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Deja Vu

November 12, 2012

Too Good to be True

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2012: A Texas woman is kicking herself after falling victim to a classic bait-and-switch scam. Jalonta Freeman paid $200 dollars for an iPad in a gas station parking lot after being approached by a man offering the popular device at a fourth of the retail cost. Alas, after the money changed hands, Freeman opened the box to find only a mirror adorned with the Apple logo. The Daily News reports:

"I just started cussing," Freeman told a local television station. "I was upset. Anybody would be upset if you found out you just got scammed, you know what I'm saying? You just lost $200."

"That's so messed up," Freeman, who admitted to feeling pretty stupid, said. "That's so wrong. I would never do anybody like that. Get a job."

The woman contacted local police but without a license plate number, she admits there isn’t much hope.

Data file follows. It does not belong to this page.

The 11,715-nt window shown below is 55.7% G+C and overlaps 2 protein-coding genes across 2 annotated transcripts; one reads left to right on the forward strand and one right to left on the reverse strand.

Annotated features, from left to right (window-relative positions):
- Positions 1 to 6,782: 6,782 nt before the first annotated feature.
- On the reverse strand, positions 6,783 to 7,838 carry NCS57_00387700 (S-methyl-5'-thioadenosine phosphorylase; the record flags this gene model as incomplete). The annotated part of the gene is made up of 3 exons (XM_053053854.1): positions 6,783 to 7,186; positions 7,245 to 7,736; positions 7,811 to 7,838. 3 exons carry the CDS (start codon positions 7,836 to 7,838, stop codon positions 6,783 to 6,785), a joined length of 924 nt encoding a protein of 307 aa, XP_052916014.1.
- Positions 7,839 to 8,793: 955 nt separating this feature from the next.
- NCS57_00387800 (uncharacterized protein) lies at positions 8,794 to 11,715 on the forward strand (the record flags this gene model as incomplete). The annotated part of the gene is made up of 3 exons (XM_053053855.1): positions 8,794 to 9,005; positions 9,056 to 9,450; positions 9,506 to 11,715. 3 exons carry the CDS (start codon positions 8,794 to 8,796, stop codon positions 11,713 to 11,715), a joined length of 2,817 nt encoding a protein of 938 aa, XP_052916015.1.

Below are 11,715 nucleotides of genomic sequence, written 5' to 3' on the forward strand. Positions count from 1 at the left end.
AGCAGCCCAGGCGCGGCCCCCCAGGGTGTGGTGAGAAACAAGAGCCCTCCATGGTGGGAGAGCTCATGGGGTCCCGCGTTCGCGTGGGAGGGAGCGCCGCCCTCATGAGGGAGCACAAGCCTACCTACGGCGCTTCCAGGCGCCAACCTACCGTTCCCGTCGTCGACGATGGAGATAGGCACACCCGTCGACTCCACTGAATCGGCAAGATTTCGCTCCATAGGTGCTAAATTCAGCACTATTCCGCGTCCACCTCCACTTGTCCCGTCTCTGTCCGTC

1822: After returning to Britain from a series of around-the-world adventures, Scottish soldier Gregor Macgregor announced that he was now prince of Poyais, a South American land of riches, and that he was willing to sell plots of land in his new country to worthy and eager colonists. Macgregor’s venture was a wild success, but the would-be farmers of Poyais realized their mistake upon arrival:

Two or three shiploads of miserable creatures were sent out as emigrants, and landed on the Musquito shore, in North America, where, on the western side of the Black River, the present realm of Poyas was supposed to lie. They found, indeed, an unwholesome tract of unreclaimed swamp, on which, by the gracious permission of Frederich Augustus, who entirely repudiated all connection with Sir Gregor, they were allowed to live, as long as famine and fever would let them.

Most of these poor wretches perished miserably; some few, wasted with hunger and sickness, were fortunately brought off. The Kingdom of Poyais is still, we believe, to be let.

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